Andrew's Blfog

enter: bludit

In the ever-increasing urge to become a blogging mother, finding a blog software that does what you want while not being too bloated can be an insurmountable task.

For example, if you want to use Wordpress, you have to choose between hosting it yourself (much more control over it, but requires you to have some knowledge of installing web software and requires that you have hosting already) or using wordpress's managed hosting @ .

Then, once you have figured out how to get a blog set up, you have to deal with the fact that there's only a handful of good themes, and that your blog will look the same as everybody else's that uses that theme, and that it's pretty difficult to modify the themes in any meaningful way.

To make matters worse, theming is much harder in Wordpress because of how complex and old it is. Sure, it's got pretty good documentation - but who wants to spend 10-20 extra hours implementing a design into a wordpress theme?

The second best alternative seems to be static site generators - they are usually super simple to theme, but they have the limitation that you can't usually author their content on the web in an accessible way, and there's absolutely no true dynamic content you can put on it (eg a proper search, though you should probably defer to google anyway for that).

enter: bludit

Bludit is similar to Wordpress, except for a couple of key points:

  • it's a flat-file CMS, meaning there's no database you need to run to use it. This has a lot of downsides, but I found it more than acceptable for my use. Allegedly there's even a search plugin? Not sure how that would work but ok.
  • It's dead-simple to theme.
  • It parses posts with Markdown by default (but also provides a WYSIWYG editor enabled by default, which I've disabled because I'm a pro at this stuff c'mon)

In that same vein, Bludit is similar to static site generators, except:

  • it doesn't truly generate a static site, so you can have live content in your theme. The downside is that your processing requirements go up as a result. Not by much, I imagine.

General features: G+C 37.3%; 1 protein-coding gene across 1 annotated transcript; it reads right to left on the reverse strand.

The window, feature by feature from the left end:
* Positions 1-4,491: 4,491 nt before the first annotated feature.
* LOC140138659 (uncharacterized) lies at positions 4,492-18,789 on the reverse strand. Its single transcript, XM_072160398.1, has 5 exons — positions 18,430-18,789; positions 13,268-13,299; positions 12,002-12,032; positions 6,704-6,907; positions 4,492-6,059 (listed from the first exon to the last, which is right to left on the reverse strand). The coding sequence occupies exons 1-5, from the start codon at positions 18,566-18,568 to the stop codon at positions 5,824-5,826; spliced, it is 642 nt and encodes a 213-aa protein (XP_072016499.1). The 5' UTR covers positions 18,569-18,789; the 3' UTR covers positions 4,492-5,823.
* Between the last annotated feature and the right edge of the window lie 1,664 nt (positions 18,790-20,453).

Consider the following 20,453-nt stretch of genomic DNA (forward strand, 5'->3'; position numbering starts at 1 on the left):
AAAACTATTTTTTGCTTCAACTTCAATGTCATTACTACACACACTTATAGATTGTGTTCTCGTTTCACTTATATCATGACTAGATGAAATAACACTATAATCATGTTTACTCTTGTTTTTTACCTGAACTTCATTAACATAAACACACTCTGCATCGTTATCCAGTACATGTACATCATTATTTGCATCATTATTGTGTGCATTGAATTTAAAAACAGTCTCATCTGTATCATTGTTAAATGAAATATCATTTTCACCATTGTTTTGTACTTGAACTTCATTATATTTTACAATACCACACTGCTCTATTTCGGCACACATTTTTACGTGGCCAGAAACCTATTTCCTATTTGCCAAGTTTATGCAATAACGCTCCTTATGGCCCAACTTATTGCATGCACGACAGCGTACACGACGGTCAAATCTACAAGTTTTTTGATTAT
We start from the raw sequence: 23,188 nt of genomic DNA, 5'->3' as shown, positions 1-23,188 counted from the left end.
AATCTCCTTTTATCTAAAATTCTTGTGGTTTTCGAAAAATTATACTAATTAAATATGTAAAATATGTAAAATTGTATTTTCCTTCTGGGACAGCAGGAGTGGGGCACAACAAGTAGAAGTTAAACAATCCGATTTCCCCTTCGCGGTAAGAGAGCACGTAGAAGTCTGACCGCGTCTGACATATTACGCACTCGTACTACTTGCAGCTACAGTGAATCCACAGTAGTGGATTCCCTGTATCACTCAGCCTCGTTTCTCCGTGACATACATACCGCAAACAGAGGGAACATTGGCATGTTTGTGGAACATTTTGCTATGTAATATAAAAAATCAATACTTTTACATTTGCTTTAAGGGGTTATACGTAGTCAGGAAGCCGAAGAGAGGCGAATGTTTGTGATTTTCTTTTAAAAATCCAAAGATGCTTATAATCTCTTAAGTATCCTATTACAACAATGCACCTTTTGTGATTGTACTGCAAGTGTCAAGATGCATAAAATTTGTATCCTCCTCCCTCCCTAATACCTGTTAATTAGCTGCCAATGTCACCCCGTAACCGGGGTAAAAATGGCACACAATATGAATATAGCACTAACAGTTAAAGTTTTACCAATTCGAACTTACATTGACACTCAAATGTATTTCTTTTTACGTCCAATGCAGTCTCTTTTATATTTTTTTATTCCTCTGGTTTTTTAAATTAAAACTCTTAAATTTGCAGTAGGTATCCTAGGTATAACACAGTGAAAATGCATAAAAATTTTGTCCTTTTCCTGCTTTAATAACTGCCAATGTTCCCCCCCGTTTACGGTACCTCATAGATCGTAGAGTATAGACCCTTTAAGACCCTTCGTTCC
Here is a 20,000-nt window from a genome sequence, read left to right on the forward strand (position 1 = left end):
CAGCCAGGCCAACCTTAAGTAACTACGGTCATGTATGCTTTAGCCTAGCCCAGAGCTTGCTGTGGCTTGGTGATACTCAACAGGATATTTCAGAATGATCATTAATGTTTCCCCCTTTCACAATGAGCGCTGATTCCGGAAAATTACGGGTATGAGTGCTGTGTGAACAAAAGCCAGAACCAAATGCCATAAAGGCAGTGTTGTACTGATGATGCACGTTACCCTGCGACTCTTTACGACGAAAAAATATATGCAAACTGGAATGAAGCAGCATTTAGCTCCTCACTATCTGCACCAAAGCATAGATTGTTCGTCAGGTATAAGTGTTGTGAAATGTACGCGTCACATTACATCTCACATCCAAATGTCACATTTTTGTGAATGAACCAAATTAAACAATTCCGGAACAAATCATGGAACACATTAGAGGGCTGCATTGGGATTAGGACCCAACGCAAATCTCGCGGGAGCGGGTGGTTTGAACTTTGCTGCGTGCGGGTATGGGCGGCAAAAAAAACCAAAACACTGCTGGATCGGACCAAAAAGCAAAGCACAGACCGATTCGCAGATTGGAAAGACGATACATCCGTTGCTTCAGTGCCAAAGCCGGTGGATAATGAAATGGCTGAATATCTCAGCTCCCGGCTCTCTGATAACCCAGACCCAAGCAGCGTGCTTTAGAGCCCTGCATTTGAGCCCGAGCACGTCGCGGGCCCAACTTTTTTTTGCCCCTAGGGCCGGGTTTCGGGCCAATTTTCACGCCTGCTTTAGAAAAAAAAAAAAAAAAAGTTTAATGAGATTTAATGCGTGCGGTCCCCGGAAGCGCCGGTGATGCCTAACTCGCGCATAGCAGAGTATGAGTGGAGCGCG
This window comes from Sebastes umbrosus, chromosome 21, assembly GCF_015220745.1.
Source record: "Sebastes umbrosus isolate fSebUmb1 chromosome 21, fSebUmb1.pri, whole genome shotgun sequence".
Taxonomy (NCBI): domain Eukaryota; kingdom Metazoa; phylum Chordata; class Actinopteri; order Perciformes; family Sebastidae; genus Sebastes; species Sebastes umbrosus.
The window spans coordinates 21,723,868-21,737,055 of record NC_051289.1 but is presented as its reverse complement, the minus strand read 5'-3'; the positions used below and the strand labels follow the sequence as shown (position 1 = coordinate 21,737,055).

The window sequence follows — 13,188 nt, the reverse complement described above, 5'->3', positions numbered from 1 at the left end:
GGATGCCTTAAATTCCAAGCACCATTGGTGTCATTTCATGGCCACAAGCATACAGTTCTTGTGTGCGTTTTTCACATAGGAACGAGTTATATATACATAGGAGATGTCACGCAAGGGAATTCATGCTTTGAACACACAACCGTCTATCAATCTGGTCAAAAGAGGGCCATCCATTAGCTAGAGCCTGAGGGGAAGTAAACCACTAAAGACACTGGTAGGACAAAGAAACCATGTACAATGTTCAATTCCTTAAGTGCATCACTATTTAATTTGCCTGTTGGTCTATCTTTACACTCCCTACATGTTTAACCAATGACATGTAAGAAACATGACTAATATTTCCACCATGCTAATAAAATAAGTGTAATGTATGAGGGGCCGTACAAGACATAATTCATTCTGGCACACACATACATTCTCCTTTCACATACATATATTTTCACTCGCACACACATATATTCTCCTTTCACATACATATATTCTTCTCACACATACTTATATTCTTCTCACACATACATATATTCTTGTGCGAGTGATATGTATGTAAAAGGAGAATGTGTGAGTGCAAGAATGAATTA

• it's actually quite user friendly, has a mobile-friendly admin design, and works very well.

So I chose Bludit for this site. And so far, it's been hunky dory. It only took me an hour or so to actually throw my design into it (not counting all the design tweaks I made after-the-fact) and theming is pretty straightforward.


Theming is not so straightforward. Bludit's theme documentation, while enough to make a theme that doesn't error out, doesn't tell you how to do things like get the author's nickname, utilize the various classes available globally, or tell you how to interact with those classes.

To make matters more interesting (I'd say worse, but this is a rather small caveat for php-savvy folks like myself), it seems the only way to learn about all the available classes and variables is to simply dump all the assigned php variables and then search the source code.


Surely there must be a better way?

I haven't seen one if there is, but I also gave up on googling and just decided to dive into the source code. It's pretty well-written, so I'm not too peeved about it.

Maybe I'll make a deep dive on Bludit and document it thoroughly, then offer it up for the maintainers to steal content from.